Almost a year ago at the E3 Expo in Los Angeles, Ubisoft was showing off the gunsmith feature on the Xbox 360 version of Tom Clancy’s Ghost Recon: Future Soldier that utilized Kinect. It was pretty cool how it used motion sensing and voice commands. Unfortunately, the PlayStation 3 only has the Move controllers and the Move support touted on the package refers only to that Gunsmith mode, not to anything more than that. The customizations options available are a welcome addition but pairing up Move controllers just for that, even with being able to run around the firing range, is a waste of time.
Fortunately, there is a lot more that’s good about Ghost Recon: Future Soldier than being able to customize weapons and try them out on a shooting range. Ubisoft has a long and mostly successful history of utilizing their Tom Clancy license with the Splinter Cell, Rainbow Six, Hawx, and Ghost Recon franchises. Many gamers looking for more authentic representations of Metal Gear Solid and Call of Duty prefer those Tom Clancy-branded titles. It is with that more authentic approach in mind, that the further jump of the near future setting and equipment of Future Soldier may seem like a departure.
Ghost Recon is a team similar to the Navy’s SEAL Team 6 or the Army’s Delta Force, and as team, even the single player game requires teamwork with your AI squad mates. Luckily for those who don’t have friends to play with, your team’s AI is pretty good. The single player campaign can be played as four player co-op with the included Uplay pass, but only by LAN or online. The story is your typical global response team fare with arms smuggling, coups, and such so — don’t expect much new from it. Also, just like if you were really on a global response team, don’t expect much explanation. Like similar titles, Future Soldier will take you all over the world.
The voice work in Future Soldier is solid but the character models, particularly in cut scenes look last-gen unless played in 3D and speaking of graphics, many are likely to be unimpressed by a great deal of the textures. Some of the environmental effects work really well, but others, particularly foliage, looks like early PlayStation 2 stuff. There are a few other technical issues with frame rate and draw distances, but they rarely get in the way of the game. The 3D isn’t adjustable but it is better than many other shooters and will give a more immersive experience overall.
The controls are displayed on the loading screen, however, the scheme is always illustrated starting on the left side and never makes it to the right, possibly because the game requires an install. For the most part the controls are basic cover-type third-person shooter controls. You move with the left stick adjust the camera with the right and the X button runs and puts you in cover. The cover system works well and is similar to Gears of War. The Circle button will cycle you through positions from standing to crouched or prone.
The triggers and bumpers allow you to throw grenades, aim and fire your weapon, and mark targets for your squad. The marking targets mechanic works well as your team will use cover to reposition and get a line of sight. This works especially well when being stealthy, but also has advantages in an all out firefight. Of course there are gadgets too. The active camouflage is activated when crouching and will work until you stand up or fire. The other often used piece of tech is a remote controlled drone that will help you find and even disable enemies.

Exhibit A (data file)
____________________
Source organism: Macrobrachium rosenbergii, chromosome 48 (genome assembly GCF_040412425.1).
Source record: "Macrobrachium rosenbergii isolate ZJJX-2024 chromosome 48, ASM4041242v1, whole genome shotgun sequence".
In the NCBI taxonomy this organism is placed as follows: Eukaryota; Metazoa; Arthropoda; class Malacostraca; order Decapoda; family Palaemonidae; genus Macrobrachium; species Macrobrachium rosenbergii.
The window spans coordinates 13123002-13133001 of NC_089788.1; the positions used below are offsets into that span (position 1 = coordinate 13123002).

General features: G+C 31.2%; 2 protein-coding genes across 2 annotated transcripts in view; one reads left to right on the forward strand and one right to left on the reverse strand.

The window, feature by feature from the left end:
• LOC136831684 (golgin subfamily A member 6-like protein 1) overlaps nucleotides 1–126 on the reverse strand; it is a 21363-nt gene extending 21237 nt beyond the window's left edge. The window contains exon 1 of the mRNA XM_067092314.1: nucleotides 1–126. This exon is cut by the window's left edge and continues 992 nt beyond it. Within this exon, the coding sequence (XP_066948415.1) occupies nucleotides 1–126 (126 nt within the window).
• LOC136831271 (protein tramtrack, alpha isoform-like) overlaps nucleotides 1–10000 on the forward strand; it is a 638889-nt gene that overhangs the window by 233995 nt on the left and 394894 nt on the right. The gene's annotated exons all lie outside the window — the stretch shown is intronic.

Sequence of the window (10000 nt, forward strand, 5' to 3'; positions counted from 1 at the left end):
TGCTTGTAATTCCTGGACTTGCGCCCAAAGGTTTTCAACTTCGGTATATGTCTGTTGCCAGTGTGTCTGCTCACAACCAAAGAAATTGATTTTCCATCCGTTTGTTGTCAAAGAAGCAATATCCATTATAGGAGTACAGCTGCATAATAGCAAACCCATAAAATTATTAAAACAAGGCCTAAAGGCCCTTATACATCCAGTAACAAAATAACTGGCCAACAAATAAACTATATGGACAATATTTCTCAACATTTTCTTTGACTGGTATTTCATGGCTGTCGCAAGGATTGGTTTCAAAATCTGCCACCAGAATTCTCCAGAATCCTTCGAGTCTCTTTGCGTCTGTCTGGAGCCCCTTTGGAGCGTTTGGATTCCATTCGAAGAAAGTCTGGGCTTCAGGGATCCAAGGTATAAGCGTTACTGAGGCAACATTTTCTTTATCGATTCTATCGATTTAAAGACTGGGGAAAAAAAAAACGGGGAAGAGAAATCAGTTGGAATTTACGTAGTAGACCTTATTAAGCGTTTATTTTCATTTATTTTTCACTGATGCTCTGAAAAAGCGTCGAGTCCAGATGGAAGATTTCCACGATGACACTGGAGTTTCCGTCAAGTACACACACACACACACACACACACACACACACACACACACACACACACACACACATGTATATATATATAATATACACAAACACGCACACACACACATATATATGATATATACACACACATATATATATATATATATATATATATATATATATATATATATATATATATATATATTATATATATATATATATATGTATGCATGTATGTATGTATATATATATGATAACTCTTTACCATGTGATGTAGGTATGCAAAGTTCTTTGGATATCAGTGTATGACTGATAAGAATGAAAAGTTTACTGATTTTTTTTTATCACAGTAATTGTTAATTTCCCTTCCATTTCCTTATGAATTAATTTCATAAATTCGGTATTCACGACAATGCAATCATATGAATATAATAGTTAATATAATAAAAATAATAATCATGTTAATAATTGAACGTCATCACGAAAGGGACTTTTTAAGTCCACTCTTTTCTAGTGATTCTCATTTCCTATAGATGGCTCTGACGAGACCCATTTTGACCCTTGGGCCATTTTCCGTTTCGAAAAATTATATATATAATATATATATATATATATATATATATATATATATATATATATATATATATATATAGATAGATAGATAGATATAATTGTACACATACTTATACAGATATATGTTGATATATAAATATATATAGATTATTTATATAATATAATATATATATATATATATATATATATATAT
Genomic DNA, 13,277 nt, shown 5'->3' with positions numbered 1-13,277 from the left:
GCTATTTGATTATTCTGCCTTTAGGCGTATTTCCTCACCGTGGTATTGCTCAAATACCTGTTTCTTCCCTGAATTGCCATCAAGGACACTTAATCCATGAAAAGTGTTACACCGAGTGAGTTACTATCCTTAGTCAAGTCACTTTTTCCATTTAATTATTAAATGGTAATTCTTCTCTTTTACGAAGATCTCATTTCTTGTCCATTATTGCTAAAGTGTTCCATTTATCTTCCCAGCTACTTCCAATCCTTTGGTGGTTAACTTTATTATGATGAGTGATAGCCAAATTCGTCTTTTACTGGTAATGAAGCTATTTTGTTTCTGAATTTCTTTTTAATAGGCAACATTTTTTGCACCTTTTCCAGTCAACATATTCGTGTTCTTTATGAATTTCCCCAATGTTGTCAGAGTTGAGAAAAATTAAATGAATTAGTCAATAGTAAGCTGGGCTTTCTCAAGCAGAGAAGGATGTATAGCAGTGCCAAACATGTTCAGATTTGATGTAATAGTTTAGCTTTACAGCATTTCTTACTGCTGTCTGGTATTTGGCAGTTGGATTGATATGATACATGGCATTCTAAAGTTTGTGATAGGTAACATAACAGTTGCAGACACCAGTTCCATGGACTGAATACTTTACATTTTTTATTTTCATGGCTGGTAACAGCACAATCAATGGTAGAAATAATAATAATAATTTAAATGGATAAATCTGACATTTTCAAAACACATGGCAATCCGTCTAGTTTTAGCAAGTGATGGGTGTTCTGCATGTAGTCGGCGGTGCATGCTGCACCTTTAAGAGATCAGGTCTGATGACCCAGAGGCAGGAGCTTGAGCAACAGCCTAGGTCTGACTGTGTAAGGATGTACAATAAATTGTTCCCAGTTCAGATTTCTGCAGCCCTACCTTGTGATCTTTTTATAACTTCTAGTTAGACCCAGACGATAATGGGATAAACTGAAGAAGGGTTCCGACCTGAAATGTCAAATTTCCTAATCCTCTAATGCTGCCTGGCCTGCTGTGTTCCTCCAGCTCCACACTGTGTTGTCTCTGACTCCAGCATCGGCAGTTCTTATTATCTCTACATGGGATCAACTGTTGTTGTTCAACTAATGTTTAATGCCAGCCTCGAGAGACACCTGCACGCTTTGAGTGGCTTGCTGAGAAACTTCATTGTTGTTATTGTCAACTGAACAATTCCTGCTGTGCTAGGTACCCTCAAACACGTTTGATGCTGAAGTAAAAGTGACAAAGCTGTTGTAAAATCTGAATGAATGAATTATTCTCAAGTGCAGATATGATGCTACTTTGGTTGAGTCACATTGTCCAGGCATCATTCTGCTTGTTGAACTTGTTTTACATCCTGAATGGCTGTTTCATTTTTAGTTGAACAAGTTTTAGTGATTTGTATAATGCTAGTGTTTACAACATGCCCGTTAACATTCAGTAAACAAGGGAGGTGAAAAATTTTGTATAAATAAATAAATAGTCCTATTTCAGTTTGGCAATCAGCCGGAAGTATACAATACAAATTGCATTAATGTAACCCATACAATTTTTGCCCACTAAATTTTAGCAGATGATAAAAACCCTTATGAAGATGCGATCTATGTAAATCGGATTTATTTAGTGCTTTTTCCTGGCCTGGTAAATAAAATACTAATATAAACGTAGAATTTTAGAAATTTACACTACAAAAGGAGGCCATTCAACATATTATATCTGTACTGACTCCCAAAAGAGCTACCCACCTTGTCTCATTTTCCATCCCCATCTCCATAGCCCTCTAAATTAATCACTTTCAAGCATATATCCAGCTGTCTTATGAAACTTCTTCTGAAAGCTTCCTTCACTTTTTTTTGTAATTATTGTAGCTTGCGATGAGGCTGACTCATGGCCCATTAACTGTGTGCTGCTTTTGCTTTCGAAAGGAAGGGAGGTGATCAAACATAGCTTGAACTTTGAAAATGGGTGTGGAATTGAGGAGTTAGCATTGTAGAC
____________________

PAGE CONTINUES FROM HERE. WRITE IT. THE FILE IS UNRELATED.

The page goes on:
The 10 hour campaign is really just a warm up for the robust multiplayer because as wide open as the levels are, there are a number of ways to accomplish your objectives. Those who want to be successful will have to communicate, and some thought should be put into class selection because they are significantly different. There are four match types in multiplayer and up to 12 players can play online with the PlayStation 3 version of the title. Conflict, Decoy, Saboteur, and Siege are the multiplayer options in addition to the Guerrilla mode where up to four players face waves of enemies, similar to a Horde mode.
Conflict is a standard team death match operation but the gadgets and hacking add a whole new twist. The Decoy mode charges one team with defending three objectives while the other team tries to seize them. The twist is that two objectives are decoys. In Saboteur, two teams race to secure and utilize a single bomb to blow up the opposing base. Siege works pretty much as it sounds, with the limitation of, not being able to respawn.
Getting started with multiplayer in Future Soldier requires choosing one of three classes; Rifleman, Engineer, or Scout. Each of these has different types of load outs and therefore different abilities. For example, only the scout has active camouflage.
Ghost Recon: Future Soldier is significantly different from its competitors. It requires more strategy than games like Call of Duty, Halo, or Battlefield but is quicker-paced than other third-person shooters like Gears of War. Designed as a multiplayer game, the narrative in the single player is sparse and Future Soldier lacks the polish of more scripted offerings. The final package has some glaring deficiencies but the niche Future Soldier occupies is a unique and fulfilling multiplayer experience for those who fancy themselves tacticians.
Ghost Recon: Future Soldier is rated M (Mature) by the ESRB for Blood, Intense Violence, Strong Language. This game can also be found on: PC and Xbox 360.